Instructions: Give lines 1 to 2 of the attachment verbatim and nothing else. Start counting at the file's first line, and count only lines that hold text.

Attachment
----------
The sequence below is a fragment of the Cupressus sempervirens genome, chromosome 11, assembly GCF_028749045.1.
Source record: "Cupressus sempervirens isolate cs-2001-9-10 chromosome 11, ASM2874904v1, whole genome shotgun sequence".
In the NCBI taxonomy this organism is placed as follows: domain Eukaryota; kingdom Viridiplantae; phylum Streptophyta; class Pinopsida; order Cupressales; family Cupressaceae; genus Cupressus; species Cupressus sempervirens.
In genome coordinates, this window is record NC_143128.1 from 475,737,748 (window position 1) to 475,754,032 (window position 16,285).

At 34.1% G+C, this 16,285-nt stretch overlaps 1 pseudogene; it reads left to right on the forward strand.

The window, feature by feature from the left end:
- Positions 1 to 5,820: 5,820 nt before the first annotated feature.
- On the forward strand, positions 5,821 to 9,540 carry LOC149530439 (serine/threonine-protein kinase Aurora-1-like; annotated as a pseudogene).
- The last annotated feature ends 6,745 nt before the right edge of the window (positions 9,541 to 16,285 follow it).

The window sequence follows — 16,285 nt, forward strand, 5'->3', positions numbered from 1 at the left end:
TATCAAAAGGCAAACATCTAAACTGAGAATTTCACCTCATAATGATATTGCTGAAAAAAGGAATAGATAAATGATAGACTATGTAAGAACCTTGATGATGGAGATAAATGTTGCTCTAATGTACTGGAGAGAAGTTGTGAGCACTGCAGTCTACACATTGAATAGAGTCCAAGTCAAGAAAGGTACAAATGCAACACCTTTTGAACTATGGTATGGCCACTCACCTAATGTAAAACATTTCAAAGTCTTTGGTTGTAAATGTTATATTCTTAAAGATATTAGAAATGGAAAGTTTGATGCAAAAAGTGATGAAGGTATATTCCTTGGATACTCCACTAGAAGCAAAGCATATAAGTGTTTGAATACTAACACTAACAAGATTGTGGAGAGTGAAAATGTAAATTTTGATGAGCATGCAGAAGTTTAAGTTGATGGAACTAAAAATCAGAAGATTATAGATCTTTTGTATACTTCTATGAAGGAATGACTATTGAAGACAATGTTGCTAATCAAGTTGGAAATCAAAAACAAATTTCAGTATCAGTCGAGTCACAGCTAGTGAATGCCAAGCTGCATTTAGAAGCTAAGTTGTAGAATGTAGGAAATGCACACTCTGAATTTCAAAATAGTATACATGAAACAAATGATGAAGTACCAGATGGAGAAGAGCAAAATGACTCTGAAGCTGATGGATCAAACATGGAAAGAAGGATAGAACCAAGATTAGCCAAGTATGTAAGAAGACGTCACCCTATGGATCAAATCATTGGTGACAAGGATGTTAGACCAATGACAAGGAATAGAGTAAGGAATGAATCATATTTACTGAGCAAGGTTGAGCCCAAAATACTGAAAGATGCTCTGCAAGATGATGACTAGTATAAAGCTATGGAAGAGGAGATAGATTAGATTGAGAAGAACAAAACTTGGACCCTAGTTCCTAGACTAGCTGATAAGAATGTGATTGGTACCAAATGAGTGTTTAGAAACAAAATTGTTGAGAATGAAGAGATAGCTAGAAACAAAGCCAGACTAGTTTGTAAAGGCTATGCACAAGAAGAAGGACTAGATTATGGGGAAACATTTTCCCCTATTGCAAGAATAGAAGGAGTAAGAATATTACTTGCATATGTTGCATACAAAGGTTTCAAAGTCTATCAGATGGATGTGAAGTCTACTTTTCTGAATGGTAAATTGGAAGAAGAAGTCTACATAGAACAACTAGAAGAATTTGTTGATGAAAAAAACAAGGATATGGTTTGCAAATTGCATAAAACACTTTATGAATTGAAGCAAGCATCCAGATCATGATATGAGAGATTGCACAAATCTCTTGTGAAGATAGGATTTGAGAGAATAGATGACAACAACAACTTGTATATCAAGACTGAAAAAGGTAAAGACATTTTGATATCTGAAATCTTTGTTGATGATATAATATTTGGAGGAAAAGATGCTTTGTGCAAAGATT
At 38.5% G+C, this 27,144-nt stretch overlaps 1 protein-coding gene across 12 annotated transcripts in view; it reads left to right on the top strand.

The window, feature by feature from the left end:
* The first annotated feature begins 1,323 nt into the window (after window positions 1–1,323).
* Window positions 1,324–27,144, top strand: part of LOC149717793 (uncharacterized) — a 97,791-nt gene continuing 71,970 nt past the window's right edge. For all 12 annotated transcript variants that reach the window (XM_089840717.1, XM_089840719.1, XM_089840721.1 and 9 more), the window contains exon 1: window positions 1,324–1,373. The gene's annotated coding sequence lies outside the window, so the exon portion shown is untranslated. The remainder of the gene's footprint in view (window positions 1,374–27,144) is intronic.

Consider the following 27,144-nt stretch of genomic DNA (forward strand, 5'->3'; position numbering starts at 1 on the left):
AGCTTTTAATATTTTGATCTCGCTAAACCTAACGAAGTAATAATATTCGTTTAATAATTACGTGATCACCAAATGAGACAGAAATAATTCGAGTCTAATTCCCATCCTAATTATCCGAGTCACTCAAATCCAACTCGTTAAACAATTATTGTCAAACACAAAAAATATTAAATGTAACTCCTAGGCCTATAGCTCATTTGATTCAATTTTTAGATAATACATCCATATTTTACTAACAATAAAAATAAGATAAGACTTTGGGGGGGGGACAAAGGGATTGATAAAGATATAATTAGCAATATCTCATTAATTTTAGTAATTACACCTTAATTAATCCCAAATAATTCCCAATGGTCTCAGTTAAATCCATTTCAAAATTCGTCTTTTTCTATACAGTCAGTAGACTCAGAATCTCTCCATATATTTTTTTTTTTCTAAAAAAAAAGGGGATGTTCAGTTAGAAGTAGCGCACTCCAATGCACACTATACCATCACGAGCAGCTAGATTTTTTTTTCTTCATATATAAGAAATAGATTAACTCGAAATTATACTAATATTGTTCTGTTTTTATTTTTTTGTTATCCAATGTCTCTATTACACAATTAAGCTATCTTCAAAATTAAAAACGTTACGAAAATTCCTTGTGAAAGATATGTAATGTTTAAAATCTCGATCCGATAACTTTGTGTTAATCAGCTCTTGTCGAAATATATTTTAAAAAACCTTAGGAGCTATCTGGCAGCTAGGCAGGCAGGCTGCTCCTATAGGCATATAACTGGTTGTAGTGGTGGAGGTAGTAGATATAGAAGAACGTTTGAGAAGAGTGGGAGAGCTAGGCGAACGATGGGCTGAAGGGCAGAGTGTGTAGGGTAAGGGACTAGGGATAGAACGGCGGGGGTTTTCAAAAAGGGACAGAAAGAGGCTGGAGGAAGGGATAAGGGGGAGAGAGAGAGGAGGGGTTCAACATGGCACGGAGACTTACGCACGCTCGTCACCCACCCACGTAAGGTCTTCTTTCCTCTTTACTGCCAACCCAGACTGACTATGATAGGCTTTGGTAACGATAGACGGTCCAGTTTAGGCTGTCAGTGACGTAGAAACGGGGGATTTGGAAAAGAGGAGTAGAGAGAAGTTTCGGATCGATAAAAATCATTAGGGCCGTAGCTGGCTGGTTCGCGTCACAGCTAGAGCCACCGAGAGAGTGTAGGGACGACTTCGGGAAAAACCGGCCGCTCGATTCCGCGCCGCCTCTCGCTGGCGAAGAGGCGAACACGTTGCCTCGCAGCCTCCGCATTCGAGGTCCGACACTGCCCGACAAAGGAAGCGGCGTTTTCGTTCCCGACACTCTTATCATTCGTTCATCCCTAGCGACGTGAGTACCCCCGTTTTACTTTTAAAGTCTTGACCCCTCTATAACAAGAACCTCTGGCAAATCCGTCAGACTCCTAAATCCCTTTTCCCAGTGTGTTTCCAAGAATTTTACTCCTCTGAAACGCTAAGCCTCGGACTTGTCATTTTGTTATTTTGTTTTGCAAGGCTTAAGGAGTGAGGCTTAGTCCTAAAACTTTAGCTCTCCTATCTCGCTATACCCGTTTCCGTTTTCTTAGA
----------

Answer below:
The sequence below is a fragment of the Cupressus sempervirens genome, chromosome 11, assembly GCF_028749045.1.
Source record: "Cupressus sempervirens isolate cs-2001-9-10 chromosome 11, ASM2874904v1, whole genome shotgun sequence".